The expression a piece of cake means something is really easy. Is speaking English a piece of cake for you?


Pippatwo's picture
Pippatwo 7 June, 2018 - 15:00

It's very much a piece of cake mostly. The only hard part is knowing that British and American English are so different when trying to learn the other version completely.

0 users have voted.
ballad's picture
ballad 7 November, 2017 - 11:17

at the start of the learn english it could be taugh you coudnt say piece of cake but if you study to hard day by day getting english so you can say piece of cake.

23 users have voted.
bluemoon27's picture
bluemoon27 16 October, 2017 - 18:00

I think that for me is a kind o piece of cake, because i've learned english since I was a child. But it wasn't a piece of cake always.

22 users have voted.
Ken's picture
Ken 18 July, 2017 - 14:11

Speaking English may be a kind of a piece of cake, but writing English is never be a piece of cake for me particularly when it comes to countable and uncoountable nouns. We don't usually care about how many things we have in our language!

30 users have voted.
Jo - Coordinator's picture
Jo - Coordinator 18 July, 2017 - 13:54

Hi fazashah! Welcome to LearnEnglish Teens! I'm sure you will improve your English with our site. By reading, listening, doing the exercises and leaving comments you're doing exactly the right thing to take your English to the next level. Good luck and enjoy! Joanna (LearnEnglish Teens team)

27 users have voted.
kingdragon123's picture
kingdragon123 11 May, 2017 - 16:16

So, can I say: "Pieces of cake" for something that is hard?Just a stupid question...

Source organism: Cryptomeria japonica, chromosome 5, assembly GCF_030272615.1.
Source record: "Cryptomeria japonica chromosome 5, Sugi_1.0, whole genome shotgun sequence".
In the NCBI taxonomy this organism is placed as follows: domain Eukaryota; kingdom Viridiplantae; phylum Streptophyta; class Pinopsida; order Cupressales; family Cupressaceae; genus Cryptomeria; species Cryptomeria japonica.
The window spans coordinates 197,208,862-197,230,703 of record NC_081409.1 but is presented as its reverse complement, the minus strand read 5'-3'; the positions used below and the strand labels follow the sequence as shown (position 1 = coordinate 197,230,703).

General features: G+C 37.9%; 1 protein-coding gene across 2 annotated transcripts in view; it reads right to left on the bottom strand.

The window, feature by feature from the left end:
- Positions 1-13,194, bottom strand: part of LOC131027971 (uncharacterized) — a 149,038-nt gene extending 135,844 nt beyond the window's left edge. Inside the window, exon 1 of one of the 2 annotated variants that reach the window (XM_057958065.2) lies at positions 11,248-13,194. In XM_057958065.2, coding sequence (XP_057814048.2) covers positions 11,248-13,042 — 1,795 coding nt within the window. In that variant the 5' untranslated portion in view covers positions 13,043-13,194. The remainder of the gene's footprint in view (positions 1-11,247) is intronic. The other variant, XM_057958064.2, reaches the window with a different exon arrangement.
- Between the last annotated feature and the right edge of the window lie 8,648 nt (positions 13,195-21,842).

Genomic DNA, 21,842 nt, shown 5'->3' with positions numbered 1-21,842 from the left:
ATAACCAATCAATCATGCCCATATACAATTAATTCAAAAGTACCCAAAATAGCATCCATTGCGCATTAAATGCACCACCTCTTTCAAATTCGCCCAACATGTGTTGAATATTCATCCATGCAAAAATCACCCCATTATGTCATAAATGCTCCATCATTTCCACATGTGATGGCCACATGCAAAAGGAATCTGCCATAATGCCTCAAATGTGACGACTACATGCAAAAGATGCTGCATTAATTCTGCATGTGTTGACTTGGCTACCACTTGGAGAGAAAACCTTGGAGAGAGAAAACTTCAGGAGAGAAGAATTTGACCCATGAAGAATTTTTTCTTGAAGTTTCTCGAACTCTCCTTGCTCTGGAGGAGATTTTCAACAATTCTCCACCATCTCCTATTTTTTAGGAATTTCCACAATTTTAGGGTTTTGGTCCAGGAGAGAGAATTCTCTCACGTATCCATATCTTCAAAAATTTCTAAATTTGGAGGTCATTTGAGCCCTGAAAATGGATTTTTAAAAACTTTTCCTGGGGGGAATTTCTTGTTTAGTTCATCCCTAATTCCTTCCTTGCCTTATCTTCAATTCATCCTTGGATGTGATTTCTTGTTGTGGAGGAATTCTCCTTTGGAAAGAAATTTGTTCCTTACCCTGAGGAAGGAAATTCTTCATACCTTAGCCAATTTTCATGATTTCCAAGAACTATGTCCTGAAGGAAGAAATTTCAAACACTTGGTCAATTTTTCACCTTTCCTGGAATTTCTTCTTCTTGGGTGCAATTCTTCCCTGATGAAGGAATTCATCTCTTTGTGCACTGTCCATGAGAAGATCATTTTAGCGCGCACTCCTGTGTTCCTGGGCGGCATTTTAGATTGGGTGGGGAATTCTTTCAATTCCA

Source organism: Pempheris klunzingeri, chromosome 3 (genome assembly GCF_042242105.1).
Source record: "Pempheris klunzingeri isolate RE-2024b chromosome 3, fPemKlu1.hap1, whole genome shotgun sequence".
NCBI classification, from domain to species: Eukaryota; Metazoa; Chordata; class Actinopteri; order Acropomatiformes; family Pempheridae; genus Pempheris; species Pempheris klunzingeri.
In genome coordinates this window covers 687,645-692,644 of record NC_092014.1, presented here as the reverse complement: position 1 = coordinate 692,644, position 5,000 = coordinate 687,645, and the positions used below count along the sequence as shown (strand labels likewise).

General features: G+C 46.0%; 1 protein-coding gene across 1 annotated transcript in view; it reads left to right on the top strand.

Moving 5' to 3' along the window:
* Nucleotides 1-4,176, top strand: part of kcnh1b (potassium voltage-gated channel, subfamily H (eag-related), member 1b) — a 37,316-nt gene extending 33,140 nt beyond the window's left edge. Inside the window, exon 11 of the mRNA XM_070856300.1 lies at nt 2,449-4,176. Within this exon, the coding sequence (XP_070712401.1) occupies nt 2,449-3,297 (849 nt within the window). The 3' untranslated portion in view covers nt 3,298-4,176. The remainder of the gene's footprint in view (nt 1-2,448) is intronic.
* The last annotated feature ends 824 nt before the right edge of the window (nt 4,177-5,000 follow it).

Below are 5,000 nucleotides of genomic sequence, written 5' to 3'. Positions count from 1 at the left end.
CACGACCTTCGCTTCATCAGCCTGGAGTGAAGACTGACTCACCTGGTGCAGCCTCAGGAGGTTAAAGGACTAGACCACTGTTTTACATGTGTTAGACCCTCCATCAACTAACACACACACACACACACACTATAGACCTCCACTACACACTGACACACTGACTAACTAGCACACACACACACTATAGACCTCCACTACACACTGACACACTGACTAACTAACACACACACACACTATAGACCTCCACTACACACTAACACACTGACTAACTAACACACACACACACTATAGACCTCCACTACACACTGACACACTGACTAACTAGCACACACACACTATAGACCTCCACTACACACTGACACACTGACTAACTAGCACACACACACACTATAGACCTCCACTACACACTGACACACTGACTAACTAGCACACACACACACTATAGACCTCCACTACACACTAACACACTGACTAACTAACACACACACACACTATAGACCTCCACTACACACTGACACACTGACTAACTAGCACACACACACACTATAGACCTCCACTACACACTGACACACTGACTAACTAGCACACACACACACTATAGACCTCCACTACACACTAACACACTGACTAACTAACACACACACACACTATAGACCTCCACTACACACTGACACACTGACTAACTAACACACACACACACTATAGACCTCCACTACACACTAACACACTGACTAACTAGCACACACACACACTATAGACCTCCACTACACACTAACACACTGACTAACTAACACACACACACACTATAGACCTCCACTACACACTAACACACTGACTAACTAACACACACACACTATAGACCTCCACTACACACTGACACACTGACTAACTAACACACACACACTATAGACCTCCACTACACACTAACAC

48 users have voted.
Jonathan - Coordinator's picture
Jonathan - Coor... 12 May, 2017 - 07:53

Hi kingdragon123. It's not a stupid question – but we don't say that, I'm afraid. We can describe something difficult by saying 'it's tough as nails', 'it's a hard nut to crack', 'it's a tough one' or 'it's a toughie' (although the first two of these are a bit old-fashioned).

What do you think is a piece of cake? And what is tough for you? :)

Jonathan (LearnEnglish Teens Team)

43 users have voted.
Ken's picture
Ken 14 May, 2017 - 01:43

Hi Jonathan,
Thank you for the replya, I've got another question.
I'm wondering if 'toughy' is acceptable instead of 'toughie'?
Do you pronounce the two words differently??


44 users have voted.
JoEditor's picture
JoEditor 14 May, 2017 - 07:06

Hi Ken,
Either spelling is acceptable but the pronunciation would stay the same. Remember you can always use an online dictionary to check spelling. 
Best wishes, Jo (LearnEnglish Teens team) 

43 users have voted.
VShirleyCh's picture
VShirleyCh 2 January, 2017 - 16:08

The English for me are like four pieces of cake makes me more difficult grammar, in pronunciation is much better when I am alone but when I am in front of someone I am afraid and I go wrong, in the vocabulary I have a midpoint are like two pieces of Cake, but I hope to continue learning that is why I am here and I hope one day my English will be a piece of cake, that is to say very easy.